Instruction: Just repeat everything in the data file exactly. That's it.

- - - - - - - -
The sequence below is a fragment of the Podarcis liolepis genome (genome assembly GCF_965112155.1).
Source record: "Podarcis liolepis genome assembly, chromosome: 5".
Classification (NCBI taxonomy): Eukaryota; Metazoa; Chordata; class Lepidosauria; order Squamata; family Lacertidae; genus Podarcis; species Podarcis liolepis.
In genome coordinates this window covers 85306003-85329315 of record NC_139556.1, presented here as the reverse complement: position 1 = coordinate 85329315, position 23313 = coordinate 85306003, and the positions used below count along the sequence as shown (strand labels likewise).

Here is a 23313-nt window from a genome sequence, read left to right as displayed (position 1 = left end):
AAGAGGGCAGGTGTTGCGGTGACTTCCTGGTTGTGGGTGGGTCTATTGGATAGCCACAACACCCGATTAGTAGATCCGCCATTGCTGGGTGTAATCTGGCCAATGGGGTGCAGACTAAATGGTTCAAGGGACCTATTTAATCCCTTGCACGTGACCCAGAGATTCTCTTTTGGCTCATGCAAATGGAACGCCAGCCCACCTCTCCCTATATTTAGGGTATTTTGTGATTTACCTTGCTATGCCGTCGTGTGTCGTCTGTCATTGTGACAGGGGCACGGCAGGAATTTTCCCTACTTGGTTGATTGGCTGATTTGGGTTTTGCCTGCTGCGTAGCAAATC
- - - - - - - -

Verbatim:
The sequence below is a fragment of the Podarcis liolepis genome (genome assembly GCF_965112155.1).
Source record: "Podarcis liolepis genome assembly, chromosome: 5".
Classification (NCBI taxonomy): Eukaryota; Metazoa; Chordata; class Lepidosauria; order Squamata; family Lacertidae; genus Podarcis; species Podarcis liolepis.
In genome coordinates this window covers 85306003-85329315 of record NC_139556.1, presented here as the reverse complement: position 1 = coordinate 85329315, position 23313 = coordinate 85306003, and the positions used below count along the sequence as shown (strand labels likewise).

Here is a 23313-nt window from a genome sequence, read left to right as displayed (position 1 = left end):
AAGAGGGCAGGTGTTGCGGTGACTTCCTGGTTGTGGGTGGGTCTATTGGATAGCCACAACACCCGATTAGTAGATCCGCCATTGCTGGGTGTAATCTGGCCAATGGGGTGCAGACTAAATGGTTCAAGGGACCTATTTAATCCCTTGCACGTGACCCAGAGATTCTCTTTTGGCTCATGCAAATGGAACGCCAGCCCACCTCTCCCTATATTTAGGGTATTTTGTGATTTACCTTGCTATGCCGTCGTGTGTCGTCTGTCATTGTGACAGGGGCACGGCAGGAATTTTCCCTACTTGGTTGATTGGCTGATTTGGGTTTTGCCTGCTGCGTAGCAAATC